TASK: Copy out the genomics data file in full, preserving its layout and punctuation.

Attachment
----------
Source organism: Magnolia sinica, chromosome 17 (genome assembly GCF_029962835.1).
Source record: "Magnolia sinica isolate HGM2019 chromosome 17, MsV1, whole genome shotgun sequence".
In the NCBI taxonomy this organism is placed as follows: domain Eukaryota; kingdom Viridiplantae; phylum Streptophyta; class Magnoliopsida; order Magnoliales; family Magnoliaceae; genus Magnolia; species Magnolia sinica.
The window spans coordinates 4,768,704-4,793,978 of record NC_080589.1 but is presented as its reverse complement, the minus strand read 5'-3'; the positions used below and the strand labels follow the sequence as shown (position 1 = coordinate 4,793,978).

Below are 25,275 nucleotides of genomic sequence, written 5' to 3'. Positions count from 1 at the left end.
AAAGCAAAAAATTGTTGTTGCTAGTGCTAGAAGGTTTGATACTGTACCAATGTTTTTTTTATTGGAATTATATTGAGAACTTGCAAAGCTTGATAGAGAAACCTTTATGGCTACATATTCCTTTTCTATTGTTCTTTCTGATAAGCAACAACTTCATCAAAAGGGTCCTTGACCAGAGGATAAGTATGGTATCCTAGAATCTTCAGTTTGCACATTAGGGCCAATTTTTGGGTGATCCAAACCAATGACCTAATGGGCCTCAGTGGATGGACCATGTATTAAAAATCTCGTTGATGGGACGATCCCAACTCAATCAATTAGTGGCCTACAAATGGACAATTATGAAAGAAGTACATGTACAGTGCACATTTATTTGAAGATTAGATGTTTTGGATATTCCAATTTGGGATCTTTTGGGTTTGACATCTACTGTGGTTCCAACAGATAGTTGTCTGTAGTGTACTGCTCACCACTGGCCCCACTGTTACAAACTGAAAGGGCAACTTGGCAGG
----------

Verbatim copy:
Source organism: Magnolia sinica, chromosome 17 (genome assembly GCF_029962835.1).
Source record: "Magnolia sinica isolate HGM2019 chromosome 17, MsV1, whole genome shotgun sequence".
In the NCBI taxonomy this organism is placed as follows: domain Eukaryota; kingdom Viridiplantae; phylum Streptophyta; class Magnoliopsida; order Magnoliales; family Magnoliaceae; genus Magnolia; species Magnolia sinica.
The window spans coordinates 4,768,704-4,793,978 of record NC_080589.1 but is presented as its reverse complement, the minus strand read 5'-3'; the positions used below and the strand labels follow the sequence as shown (position 1 = coordinate 4,793,978).

Below are 25,275 nucleotides of genomic sequence, written 5' to 3'. Positions count from 1 at the left end.
AAAGCAAAAAATTGTTGTTGCTAGTGCTAGAAGGTTTGATACTGTACCAATGTTTTTTTTATTGGAATTATATTGAGAACTTGCAAAGCTTGATAGAGAAACCTTTATGGCTACATATTCCTTTTCTATTGTTCTTTCTGATAAGCAACAACTTCATCAAAAGGGTCCTTGACCAGAGGATAAGTATGGTATCCTAGAATCTTCAGTTTGCACATTAGGGCCAATTTTTGGGTGATCCAAACCAATGACCTAATGGGCCTCAGTGGATGGACCATGTATTAAAAATCTCGTTGATGGGACGATCCCAACTCAATCAATTAGTGGCCTACAAATGGACAATTATGAAAGAAGTACATGTACAGTGCACATTTATTTGAAGATTAGATGTTTTGGATATTCCAATTTGGGATCTTTTGGGTTTGACATCTACTGTGGTTCCAACAGATAGTTGTCTGTAGTGTACTGCTCACCACTGGCCCCACTGTTACAAACTGAAAGGGCAACTTGGCAGG